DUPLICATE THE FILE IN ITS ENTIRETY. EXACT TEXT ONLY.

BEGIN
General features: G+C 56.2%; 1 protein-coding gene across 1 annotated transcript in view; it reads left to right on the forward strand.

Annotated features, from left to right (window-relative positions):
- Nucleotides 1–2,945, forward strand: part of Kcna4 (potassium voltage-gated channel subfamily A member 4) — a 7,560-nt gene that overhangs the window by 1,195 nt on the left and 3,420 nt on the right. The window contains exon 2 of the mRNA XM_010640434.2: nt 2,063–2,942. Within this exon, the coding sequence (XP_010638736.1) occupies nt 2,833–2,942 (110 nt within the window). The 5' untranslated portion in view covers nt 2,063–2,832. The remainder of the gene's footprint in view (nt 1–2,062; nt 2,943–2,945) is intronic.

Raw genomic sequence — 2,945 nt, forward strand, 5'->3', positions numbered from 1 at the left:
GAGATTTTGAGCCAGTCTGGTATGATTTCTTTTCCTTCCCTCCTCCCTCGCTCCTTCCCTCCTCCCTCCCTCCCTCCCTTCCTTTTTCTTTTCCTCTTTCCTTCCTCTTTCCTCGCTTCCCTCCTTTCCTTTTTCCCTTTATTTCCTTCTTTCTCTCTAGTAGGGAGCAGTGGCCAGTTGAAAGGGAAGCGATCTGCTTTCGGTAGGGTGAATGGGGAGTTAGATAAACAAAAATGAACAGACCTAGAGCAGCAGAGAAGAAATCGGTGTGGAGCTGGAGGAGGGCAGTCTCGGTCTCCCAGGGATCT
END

General features: G+C 56.2%; 1 protein-coding gene across 1 annotated transcript in view; it reads left to right on the forward strand.

Annotated features, from left to right (window-relative positions):
- Nucleotides 1–2,945, forward strand: part of Kcna4 (potassium voltage-gated channel subfamily A member 4) — a 7,560-nt gene that overhangs the window by 1,195 nt on the left and 3,420 nt on the right. The window contains exon 2 of the mRNA XM_010640434.2: nt 2,063–2,942. Within this exon, the coding sequence (XP_010638736.1) occupies nt 2,833–2,942 (110 nt within the window). The 5' untranslated portion in view covers nt 2,063–2,832. The remainder of the gene's footprint in view (nt 1–2,062; nt 2,943–2,945) is intronic.

Raw genomic sequence — 2,945 nt, forward strand, 5'->3', positions numbered from 1 at the left:
GAGATTTTGAGCCAGTCTGGTATGATTTCTTTTCCTTCCCTCCTCCCTCGCTCCTTCCCTCCTCCCTCCCTCCCTCCCTTCCTTTTTCTTTTCCTCTTTCCTTCCTCTTTCCTCGCTTCCCTCCTTTCCTTTTTCCCTTTATTTCCTTCTTTCTCTCTAGTAGGGAGCAGTGGCCAGTTGAAAGGGAAGCGATCTGCTTTCGGTAGGGTGAATGGGGAGTTAGATAAACAAAAATGAACAGACCTAGAGCAGCAGAGAAGAAATCGGTGTGGAGCTGGAGGAGGGCAGTCTCGGTCTCCCAGGGATCT